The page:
Skip to Main Content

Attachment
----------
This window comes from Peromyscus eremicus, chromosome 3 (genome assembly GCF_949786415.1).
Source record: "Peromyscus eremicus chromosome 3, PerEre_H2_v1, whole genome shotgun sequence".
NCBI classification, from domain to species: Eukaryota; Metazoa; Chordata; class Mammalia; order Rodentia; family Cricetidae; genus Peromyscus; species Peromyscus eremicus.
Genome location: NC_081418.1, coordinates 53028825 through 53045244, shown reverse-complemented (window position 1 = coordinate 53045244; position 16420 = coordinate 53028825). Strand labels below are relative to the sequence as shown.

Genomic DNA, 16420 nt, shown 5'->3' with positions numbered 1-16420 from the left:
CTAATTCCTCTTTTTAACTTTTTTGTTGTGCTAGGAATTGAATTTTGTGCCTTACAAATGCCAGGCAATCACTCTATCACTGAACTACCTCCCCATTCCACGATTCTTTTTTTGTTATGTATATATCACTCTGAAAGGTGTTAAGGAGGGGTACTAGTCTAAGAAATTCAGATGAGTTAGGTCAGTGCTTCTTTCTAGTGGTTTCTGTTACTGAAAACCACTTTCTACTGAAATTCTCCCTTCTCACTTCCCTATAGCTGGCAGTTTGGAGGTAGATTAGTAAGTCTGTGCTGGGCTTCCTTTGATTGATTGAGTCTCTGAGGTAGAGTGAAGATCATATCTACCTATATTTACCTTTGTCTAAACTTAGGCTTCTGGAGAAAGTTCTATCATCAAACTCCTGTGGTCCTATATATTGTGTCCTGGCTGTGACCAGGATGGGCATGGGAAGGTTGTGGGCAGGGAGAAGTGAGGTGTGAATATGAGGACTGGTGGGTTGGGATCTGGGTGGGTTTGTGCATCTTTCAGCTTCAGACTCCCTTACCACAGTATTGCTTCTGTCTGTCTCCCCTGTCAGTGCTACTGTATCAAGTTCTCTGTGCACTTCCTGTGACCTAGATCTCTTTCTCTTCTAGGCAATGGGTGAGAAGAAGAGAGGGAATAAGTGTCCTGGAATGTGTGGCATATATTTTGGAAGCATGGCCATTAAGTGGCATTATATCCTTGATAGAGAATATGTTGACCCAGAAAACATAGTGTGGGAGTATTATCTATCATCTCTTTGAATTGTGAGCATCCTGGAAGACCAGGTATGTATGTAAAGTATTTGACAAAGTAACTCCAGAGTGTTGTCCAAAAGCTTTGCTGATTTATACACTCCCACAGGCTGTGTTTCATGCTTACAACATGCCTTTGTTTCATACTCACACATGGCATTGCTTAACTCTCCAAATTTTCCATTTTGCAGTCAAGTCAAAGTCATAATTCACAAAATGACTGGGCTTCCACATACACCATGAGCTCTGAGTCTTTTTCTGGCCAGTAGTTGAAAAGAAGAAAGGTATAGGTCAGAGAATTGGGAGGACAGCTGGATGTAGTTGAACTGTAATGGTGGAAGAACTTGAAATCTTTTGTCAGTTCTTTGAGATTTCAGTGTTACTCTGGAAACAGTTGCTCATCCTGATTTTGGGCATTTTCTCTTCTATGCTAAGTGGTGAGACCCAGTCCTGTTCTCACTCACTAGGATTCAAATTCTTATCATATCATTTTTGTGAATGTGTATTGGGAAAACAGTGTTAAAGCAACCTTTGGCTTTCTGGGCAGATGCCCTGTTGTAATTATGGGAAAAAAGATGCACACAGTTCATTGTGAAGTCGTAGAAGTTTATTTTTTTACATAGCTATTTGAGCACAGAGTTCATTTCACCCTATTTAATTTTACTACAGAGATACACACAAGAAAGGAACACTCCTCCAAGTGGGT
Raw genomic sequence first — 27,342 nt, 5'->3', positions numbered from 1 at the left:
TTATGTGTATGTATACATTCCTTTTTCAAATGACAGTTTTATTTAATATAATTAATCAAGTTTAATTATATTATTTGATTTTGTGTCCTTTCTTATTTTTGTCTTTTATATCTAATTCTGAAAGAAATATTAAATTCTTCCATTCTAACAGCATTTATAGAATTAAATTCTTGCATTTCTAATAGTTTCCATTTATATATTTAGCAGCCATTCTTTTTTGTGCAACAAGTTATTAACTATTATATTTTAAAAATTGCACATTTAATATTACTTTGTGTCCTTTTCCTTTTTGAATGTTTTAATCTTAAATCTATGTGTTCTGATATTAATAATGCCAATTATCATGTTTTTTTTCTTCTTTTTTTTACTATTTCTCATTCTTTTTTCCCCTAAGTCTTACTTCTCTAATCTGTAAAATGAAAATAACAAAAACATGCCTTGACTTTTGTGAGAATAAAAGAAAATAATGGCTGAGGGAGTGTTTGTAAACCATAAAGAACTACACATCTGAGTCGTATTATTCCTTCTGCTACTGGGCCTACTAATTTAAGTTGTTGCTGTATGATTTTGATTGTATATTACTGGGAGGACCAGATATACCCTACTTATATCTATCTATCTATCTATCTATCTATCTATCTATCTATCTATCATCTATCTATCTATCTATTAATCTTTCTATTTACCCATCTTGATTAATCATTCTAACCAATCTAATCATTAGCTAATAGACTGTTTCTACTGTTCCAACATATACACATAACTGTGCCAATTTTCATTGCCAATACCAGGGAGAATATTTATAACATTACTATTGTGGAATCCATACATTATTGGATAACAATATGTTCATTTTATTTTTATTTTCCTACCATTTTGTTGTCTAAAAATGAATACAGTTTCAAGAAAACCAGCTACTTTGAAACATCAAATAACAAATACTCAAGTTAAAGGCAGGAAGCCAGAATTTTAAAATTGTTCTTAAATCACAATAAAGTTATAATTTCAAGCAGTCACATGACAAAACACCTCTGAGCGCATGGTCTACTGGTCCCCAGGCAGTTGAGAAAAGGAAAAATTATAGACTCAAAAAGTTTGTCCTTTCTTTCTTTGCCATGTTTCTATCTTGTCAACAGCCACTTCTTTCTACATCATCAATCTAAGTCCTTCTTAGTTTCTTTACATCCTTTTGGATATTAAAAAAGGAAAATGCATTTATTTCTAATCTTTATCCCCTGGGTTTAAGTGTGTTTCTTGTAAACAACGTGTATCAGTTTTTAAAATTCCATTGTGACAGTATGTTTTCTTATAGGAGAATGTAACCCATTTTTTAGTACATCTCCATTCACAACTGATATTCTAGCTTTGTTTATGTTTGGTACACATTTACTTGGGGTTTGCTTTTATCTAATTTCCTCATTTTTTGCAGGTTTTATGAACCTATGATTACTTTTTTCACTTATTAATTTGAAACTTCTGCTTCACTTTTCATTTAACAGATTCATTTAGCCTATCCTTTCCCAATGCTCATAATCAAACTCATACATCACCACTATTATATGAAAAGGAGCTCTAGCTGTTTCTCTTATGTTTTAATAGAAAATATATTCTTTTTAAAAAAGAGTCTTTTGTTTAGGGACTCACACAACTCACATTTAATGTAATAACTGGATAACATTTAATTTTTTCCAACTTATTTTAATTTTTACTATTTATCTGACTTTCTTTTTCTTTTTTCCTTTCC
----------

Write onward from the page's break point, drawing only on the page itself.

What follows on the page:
In the ocean there are mainly two ways of characterizing the properties of the sediment structure. One technique is to observe the properties by physically collecting core samples by in-situ instrumentation. The other is to use remote techniques to estimate the acoustic properties of the sediment and from these observations invert the sediment thickness and sound velocity by interpreting the reflected sound. One of the drawbacks of the acoustic technique is that its range sometimes may be limited by gas trapped in the sediments, which severely impedes the sound propagation. This situation is often encountered in the Stockholm archipelago. For these areas it is possible to use low-frequency electromagnetic fields to achieve basically the same type of sediment property description. A model-based technique has been developed for characterizing the sediment conductivity and thickness by inversion of electromagnetic data. A field trial was undertaken in May 2007 where electromagnetic data was collected by a towed sensor which also included a one-axis electromagnetic multi-frequency source in addition to the electric receiver. Results from the analysis are presented and discussed in terms of its appropriateness for use in footprint techniques for determining sediment layer thickness and sediment conductivity along the tow track.